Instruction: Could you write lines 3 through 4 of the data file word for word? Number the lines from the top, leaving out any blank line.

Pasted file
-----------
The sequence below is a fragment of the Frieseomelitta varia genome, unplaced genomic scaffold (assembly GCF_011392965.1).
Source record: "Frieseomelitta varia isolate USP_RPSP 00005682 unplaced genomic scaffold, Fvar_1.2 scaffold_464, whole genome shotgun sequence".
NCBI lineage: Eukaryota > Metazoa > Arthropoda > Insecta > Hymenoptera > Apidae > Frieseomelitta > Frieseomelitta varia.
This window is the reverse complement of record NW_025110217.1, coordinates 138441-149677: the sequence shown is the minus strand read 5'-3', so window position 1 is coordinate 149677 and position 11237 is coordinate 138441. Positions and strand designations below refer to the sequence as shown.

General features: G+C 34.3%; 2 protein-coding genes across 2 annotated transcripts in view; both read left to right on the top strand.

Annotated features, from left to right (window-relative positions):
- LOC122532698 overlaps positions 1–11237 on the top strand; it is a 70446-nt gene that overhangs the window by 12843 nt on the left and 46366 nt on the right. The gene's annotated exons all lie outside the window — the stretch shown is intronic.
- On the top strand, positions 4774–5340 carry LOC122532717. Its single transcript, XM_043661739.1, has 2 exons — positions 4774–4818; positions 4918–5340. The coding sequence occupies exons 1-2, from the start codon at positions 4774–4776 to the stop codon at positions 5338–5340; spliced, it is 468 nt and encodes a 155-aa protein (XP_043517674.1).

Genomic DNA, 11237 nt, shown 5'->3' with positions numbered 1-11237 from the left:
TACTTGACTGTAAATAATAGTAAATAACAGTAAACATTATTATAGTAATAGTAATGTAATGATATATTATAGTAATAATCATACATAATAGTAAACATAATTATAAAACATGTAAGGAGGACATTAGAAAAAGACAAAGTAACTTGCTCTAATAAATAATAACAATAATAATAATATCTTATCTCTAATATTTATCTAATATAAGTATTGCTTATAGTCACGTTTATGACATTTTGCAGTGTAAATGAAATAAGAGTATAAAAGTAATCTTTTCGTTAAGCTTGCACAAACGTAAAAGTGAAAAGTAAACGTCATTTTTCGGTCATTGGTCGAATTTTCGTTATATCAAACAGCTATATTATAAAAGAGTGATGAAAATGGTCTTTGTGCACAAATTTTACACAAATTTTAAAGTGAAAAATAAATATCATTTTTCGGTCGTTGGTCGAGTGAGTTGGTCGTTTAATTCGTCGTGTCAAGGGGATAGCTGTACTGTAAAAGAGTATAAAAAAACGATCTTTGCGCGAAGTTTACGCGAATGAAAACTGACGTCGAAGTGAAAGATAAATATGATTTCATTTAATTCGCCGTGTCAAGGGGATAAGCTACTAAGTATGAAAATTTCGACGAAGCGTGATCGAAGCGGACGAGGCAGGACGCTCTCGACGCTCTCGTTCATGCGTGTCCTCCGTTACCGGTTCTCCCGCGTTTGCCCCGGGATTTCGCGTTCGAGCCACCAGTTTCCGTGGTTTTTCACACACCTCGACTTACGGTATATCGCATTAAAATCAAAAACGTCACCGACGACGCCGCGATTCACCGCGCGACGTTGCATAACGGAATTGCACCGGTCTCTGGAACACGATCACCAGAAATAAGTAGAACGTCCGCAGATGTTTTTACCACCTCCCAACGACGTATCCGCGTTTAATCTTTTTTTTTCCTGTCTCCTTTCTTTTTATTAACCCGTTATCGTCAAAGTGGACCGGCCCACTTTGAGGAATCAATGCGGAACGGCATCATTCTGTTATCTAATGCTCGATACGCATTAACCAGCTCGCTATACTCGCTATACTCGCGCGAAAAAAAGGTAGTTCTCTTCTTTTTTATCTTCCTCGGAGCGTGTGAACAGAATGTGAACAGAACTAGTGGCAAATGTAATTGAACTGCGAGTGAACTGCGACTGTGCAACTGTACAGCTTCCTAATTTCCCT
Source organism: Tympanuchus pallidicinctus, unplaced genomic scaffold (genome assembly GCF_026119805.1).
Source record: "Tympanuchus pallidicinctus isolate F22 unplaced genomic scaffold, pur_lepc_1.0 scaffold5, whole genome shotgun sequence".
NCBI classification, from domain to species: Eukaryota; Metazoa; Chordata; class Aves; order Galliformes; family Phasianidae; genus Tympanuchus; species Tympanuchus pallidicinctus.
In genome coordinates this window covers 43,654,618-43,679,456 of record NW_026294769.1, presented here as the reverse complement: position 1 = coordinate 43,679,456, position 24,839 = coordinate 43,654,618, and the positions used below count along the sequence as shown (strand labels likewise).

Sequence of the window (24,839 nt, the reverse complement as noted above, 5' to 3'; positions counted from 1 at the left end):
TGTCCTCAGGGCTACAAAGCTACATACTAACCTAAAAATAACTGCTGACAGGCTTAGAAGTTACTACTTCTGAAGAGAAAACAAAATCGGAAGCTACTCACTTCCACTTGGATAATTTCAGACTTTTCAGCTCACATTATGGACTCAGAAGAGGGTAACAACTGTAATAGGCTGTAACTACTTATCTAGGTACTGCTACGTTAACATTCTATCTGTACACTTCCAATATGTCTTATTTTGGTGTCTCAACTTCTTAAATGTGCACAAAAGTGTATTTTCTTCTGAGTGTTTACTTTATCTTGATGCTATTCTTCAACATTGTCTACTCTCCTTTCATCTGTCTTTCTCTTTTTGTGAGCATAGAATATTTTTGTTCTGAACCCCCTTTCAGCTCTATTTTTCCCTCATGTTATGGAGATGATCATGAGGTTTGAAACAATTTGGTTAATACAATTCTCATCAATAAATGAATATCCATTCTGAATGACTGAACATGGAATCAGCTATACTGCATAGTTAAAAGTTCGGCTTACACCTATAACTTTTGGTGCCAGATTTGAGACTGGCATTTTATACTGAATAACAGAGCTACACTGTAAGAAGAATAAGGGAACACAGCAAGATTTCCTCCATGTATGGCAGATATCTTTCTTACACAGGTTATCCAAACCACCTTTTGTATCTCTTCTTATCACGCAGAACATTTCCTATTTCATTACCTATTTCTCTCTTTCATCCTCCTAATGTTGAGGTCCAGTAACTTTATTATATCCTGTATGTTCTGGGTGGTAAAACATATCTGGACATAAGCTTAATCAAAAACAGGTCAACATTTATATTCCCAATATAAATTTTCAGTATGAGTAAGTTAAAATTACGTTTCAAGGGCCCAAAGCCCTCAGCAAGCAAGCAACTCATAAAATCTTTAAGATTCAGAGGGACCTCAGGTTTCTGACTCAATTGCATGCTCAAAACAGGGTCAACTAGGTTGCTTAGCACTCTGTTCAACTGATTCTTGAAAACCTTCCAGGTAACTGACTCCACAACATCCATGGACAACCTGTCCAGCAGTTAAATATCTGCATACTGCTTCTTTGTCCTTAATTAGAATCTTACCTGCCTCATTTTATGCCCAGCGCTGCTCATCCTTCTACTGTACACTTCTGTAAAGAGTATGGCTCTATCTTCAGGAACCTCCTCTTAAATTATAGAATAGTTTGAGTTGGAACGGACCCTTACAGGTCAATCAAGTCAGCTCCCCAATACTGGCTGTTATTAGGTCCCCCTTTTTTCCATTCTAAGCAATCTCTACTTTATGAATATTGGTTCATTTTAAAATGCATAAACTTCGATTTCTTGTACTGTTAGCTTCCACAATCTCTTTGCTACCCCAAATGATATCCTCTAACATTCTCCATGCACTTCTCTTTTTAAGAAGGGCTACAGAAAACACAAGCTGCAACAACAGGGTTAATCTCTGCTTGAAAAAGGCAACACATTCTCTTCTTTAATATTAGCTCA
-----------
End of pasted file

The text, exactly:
NCBI lineage: Eukaryota > Metazoa > Arthropoda > Insecta > Hymenoptera > Apidae > Frieseomelitta > Frieseomelitta varia.
This window is the reverse complement of record NW_025110217.1, coordinates 138441-149677: the sequence shown is the minus strand read 5'-3', so window position 1 is coordinate 149677 and position 11237 is coordinate 138441. Positions and strand designations below refer to the sequence as shown.